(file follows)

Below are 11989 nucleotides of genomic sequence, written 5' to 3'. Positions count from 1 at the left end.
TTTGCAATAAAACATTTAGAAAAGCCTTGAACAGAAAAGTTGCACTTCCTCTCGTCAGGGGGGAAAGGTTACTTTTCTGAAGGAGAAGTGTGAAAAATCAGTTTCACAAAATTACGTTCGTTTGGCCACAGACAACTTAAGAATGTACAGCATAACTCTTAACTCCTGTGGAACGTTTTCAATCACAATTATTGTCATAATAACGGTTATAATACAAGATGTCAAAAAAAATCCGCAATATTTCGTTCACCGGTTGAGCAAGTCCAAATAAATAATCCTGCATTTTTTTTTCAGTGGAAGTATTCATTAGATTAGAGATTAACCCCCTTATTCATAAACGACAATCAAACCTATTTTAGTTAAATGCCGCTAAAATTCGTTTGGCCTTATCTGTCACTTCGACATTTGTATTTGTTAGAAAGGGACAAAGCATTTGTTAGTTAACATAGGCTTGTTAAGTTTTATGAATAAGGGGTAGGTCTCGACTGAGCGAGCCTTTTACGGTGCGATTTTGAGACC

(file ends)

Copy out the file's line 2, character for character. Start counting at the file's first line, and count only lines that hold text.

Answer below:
TTTGCAATAAAACATTTAGAAAAGCCTTGAACAGAAAAGTTGCACTTCCTCTCGTCAGGGGGGAAAGGTTACTTTTCTGAAGGAGAAGTGTGAAAAATCAGTTTCACAAAATTACGTTCGTTTGGCCACAGACAACTTAAGAATGTACAGCATAACTCTTAACTCCTGTGGAACGTTTTCAATCACAATTATTGTCATAATAACGGTTATAATACAAGATGTCAAAAAAAATCCGCAATATTTCGTTCACCGGTTGAGCAAGTCCAAATAAATAATCCTGCATTTTTTTTTCAGTGGAAGTATTCATTAGATTAGAGATTAACCCCCTTATTCATAAACGACAATCAAACCTATTTTAGTTAAATGCCGCTAAAATTCGTTTGGCCTTATCTGTCACTTCGACATTTGTATTTGTTAGAAAGGGACAAAGCATTTGTTAGTTAACATAGGCTTGTTAAGTTTTATGAATAAGGGGTAGGTCTCGACTGAGCGAGCCTTTTACGGTGCGATTTTGAGACC